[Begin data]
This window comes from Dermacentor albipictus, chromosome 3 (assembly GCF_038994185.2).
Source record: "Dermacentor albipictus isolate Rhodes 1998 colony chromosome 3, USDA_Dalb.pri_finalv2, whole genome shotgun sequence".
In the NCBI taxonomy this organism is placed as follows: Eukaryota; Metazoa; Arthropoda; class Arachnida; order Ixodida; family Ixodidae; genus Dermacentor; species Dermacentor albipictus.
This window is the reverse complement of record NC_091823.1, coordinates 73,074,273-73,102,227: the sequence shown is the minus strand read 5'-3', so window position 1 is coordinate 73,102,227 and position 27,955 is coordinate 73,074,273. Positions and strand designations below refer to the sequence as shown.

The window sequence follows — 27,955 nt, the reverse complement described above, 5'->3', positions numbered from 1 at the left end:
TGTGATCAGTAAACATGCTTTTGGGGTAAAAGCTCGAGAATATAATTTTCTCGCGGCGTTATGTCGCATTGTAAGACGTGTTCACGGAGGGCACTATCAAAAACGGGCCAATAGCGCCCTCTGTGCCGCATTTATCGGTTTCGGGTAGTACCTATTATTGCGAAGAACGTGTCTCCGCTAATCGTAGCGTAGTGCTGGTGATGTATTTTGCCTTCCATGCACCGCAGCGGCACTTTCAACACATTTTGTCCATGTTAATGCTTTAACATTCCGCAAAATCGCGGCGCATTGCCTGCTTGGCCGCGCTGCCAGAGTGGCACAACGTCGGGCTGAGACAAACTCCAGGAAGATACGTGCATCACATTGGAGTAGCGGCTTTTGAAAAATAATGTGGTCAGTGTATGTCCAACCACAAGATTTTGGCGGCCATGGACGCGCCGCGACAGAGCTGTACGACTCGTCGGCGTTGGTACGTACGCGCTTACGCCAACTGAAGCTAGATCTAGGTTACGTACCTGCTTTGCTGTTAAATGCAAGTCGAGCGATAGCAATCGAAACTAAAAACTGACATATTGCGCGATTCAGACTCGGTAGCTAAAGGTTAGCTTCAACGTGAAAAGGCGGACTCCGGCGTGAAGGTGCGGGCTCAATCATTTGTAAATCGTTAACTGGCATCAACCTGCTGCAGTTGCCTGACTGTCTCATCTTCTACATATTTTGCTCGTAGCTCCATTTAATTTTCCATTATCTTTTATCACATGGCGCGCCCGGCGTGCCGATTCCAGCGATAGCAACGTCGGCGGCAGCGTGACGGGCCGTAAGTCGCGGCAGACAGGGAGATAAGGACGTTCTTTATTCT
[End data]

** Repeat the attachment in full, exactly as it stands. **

This window comes from Dermacentor albipictus, chromosome 3 (assembly GCF_038994185.2).
Source record: "Dermacentor albipictus isolate Rhodes 1998 colony chromosome 3, USDA_Dalb.pri_finalv2, whole genome shotgun sequence".
In the NCBI taxonomy this organism is placed as follows: Eukaryota; Metazoa; Arthropoda; class Arachnida; order Ixodida; family Ixodidae; genus Dermacentor; species Dermacentor albipictus.
This window is the reverse complement of record NC_091823.1, coordinates 73,074,273-73,102,227: the sequence shown is the minus strand read 5'-3', so window position 1 is coordinate 73,102,227 and position 27,955 is coordinate 73,074,273. Positions and strand designations below refer to the sequence as shown.

The window sequence follows — 27,955 nt, the reverse complement described above, 5'->3', positions numbered from 1 at the left end:
TGTGATCAGTAAACATGCTTTTGGGGTAAAAGCTCGAGAATATAATTTTCTCGCGGCGTTATGTCGCATTGTAAGACGTGTTCACGGAGGGCACTATCAAAAACGGGCCAATAGCGCCCTCTGTGCCGCATTTATCGGTTTCGGGTAGTACCTATTATTGCGAAGAACGTGTCTCCGCTAATCGTAGCGTAGTGCTGGTGATGTATTTTGCCTTCCATGCACCGCAGCGGCACTTTCAACACATTTTGTCCATGTTAATGCTTTAACATTCCGCAAAATCGCGGCGCATTGCCTGCTTGGCCGCGCTGCCAGAGTGGCACAACGTCGGGCTGAGACAAACTCCAGGAAGATACGTGCATCACATTGGAGTAGCGGCTTTTGAAAAATAATGTGGTCAGTGTATGTCCAACCACAAGATTTTGGCGGCCATGGACGCGCCGCGACAGAGCTGTACGACTCGTCGGCGTTGGTACGTACGCGCTTACGCCAACTGAAGCTAGATCTAGGTTACGTACCTGCTTTGCTGTTAAATGCAAGTCGAGCGATAGCAATCGAAACTAAAAACTGACATATTGCGCGATTCAGACTCGGTAGCTAAAGGTTAGCTTCAACGTGAAAAGGCGGACTCCGGCGTGAAGGTGCGGGCTCAATCATTTGTAAATCGTTAACTGGCATCAACCTGCTGCAGTTGCCTGACTGTCTCATCTTCTACATATTTTGCTCGTAGCTCCATTTAATTTTCCATTATCTTTTATCACATGGCGCGCCCGGCGTGCCGATTCCAGCGATAGCAACGTCGGCGGCAGCGTGACGGGCCGTAAGTCGCGGCAGACAGGGAGATAAGGACGTTCTTTATTCT